Flying cars are considered to signal the arrival of the future – or rather, the lack of its arrival. They have been promised by inventors for decades, and always seem to be just around the corner, but have never become commercially available.
Mass-produced flying cars are still not likely to be around the next bend. They face many possible problems, but NASA recently completed a study about making more use of the roughly 3000 small airports in the United States.
In the 1960s, flying cars were popular in fiction. The Jetsons, a cartoon family living in the year 2062, travelled by flying car. In more recent movies, Harry Potter travelled to Hogwarts aboard the Weasleys’ flying car, while Lucy Wilde’s car had extendable wings that enabled a
quick getaway in Despicable Me 2.
Keys to the real world
Flying cars are almost as old as flying aeroplanes, but none have really made it past the test stage to become widely available. In 1917, less than 15 years after the Wright brothers flew the fi st aeroplane at Kittyhawk in the United States, Glenn Curtiss invented a car with three wings and a propeller.
Robert Fulton tried something different in 1946. Instead of modifying a car to make a plane, he modified a plane into a car. His ‘Airphibian’ could be converted into a car in five minutes by removing the wings, tail and propeller. The following year, plans to build 160 000 cars with a huge wing, propeller and tail were abandoned after a crash when it ran out of fuel. Although the pilot had checked the car’s fuel gauge, the separate propeller engine’s tank was empty.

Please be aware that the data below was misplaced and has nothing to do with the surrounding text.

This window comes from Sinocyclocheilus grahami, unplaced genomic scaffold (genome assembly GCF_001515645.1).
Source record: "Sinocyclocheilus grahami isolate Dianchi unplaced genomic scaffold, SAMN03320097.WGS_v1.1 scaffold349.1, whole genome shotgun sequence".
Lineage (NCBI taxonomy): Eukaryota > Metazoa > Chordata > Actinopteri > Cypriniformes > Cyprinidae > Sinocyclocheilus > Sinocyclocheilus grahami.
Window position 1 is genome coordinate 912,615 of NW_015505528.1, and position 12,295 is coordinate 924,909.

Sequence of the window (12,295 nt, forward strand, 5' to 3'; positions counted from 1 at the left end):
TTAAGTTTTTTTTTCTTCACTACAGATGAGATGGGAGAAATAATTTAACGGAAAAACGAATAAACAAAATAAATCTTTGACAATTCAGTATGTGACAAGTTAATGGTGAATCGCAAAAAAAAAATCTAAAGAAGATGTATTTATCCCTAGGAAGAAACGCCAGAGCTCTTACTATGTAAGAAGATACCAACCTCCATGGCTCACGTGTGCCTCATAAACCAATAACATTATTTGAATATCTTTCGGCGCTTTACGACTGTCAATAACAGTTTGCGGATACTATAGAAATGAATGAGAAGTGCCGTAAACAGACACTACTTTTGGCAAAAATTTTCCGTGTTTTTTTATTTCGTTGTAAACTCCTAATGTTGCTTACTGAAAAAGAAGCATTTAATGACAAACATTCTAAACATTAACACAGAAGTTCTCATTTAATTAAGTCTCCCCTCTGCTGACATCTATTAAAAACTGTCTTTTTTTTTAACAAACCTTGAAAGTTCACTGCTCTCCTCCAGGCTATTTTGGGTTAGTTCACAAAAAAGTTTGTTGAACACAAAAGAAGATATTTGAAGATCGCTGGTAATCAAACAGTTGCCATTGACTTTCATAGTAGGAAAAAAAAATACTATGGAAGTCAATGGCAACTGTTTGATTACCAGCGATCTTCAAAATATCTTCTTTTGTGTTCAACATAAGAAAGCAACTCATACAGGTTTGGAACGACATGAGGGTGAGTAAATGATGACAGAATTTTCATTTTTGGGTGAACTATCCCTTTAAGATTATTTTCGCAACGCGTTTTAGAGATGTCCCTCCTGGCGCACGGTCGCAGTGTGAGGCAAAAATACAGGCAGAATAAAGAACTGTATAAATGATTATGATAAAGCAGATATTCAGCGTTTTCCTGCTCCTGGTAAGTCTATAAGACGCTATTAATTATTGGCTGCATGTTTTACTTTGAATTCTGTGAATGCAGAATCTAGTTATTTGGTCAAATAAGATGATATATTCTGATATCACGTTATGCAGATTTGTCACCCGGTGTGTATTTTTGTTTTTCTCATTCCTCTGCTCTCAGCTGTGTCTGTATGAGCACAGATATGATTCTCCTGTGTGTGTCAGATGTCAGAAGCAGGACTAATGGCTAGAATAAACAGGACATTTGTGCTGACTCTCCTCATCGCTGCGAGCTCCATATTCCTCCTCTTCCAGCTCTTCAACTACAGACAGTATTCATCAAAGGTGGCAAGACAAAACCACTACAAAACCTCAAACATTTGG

Henry Ford predicted in 1940 that ‘a combination airplane and motorcar is coming.’ He worked with engineers in the Ford company’s aircraft division to develop the first ‘aerocar’. The result was the Ford Flivver, a single-seat plane that could be driven along a road. However, the prototype was described by famous pilot Charles Lindbergh as one of the worst planes he’d ever flown. Furthermore, the Flivver’s test pilot was killed in a crash off the Florida coast, which stopped the small plane’s development. Henry Ford declared in the 1950s that, ‘the day where there will be an aerocar in every garage is still some time off.’
For more on this and 41 other inventions of the future, check out our book, Imagining the Future: Invisibility, Immortality and 40 Other Incredible Ideas, by Simon Torok and Paul Holper (CSIRO Publishing), http://www.publish.csiro.au/pid/7344.htm.